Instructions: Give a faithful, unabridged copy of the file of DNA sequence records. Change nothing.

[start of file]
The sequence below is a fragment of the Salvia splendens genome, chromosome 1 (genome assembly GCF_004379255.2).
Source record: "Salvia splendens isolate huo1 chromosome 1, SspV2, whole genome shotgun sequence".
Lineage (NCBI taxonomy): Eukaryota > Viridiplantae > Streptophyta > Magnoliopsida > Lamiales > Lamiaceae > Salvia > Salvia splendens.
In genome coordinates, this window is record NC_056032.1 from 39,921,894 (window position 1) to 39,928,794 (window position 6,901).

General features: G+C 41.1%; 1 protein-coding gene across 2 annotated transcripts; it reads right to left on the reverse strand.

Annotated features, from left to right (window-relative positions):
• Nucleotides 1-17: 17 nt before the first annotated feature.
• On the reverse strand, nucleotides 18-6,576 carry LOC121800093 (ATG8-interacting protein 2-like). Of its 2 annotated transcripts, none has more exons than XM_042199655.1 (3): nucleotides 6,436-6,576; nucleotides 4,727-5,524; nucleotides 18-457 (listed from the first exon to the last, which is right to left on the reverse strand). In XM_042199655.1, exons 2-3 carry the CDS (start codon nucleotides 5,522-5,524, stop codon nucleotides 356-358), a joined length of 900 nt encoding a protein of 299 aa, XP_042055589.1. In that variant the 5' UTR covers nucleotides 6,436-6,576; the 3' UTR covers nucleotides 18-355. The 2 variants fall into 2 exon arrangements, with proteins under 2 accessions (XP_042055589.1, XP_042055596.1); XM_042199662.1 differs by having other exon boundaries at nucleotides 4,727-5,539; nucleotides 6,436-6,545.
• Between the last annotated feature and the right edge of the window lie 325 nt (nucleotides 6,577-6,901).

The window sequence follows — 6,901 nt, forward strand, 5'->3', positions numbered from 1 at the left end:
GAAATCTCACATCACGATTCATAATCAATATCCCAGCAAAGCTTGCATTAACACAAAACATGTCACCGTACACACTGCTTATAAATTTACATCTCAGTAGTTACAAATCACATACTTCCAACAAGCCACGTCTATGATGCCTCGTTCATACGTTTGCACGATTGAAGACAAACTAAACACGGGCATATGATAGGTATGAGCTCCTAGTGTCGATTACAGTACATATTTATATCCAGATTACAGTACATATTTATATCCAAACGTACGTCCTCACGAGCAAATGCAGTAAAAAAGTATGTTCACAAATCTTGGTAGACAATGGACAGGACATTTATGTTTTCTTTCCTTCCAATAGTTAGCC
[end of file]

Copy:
The sequence below is a fragment of the Salvia splendens genome, chromosome 1 (genome assembly GCF_004379255.2).
Source record: "Salvia splendens isolate huo1 chromosome 1, SspV2, whole genome shotgun sequence".
Lineage (NCBI taxonomy): Eukaryota > Viridiplantae > Streptophyta > Magnoliopsida > Lamiales > Lamiaceae > Salvia > Salvia splendens.
In genome coordinates, this window is record NC_056032.1 from 39,921,894 (window position 1) to 39,928,794 (window position 6,901).

General features: G+C 41.1%; 1 protein-coding gene across 2 annotated transcripts; it reads right to left on the reverse strand.

Annotated features, from left to right (window-relative positions):
• Nucleotides 1-17: 17 nt before the first annotated feature.
• On the reverse strand, nucleotides 18-6,576 carry LOC121800093 (ATG8-interacting protein 2-like). Of its 2 annotated transcripts, none has more exons than XM_042199655.1 (3): nucleotides 6,436-6,576; nucleotides 4,727-5,524; nucleotides 18-457 (listed from the first exon to the last, which is right to left on the reverse strand). In XM_042199655.1, exons 2-3 carry the CDS (start codon nucleotides 5,522-5,524, stop codon nucleotides 356-358), a joined length of 900 nt encoding a protein of 299 aa, XP_042055589.1. In that variant the 5' UTR covers nucleotides 6,436-6,576; the 3' UTR covers nucleotides 18-355. The 2 variants fall into 2 exon arrangements, with proteins under 2 accessions (XP_042055589.1, XP_042055596.1); XM_042199662.1 differs by having other exon boundaries at nucleotides 4,727-5,539; nucleotides 6,436-6,545.
• Between the last annotated feature and the right edge of the window lie 325 nt (nucleotides 6,577-6,901).

The window sequence follows — 6,901 nt, forward strand, 5'->3', positions numbered from 1 at the left end:
GAAATCTCACATCACGATTCATAATCAATATCCCAGCAAAGCTTGCATTAACACAAAACATGTCACCGTACACACTGCTTATAAATTTACATCTCAGTAGTTACAAATCACATACTTCCAACAAGCCACGTCTATGATGCCTCGTTCATACGTTTGCACGATTGAAGACAAACTAAACACGGGCATATGATAGGTATGAGCTCCTAGTGTCGATTACAGTACATATTTATATCCAGATTACAGTACATATTTATATCCAAACGTACGTCCTCACGAGCAAATGCAGTAAAAAAGTATGTTCACAAATCTTGGTAGACAATGGACAGGACATTTATGTTTTCTTTCCTTCCAATAGTTAGCC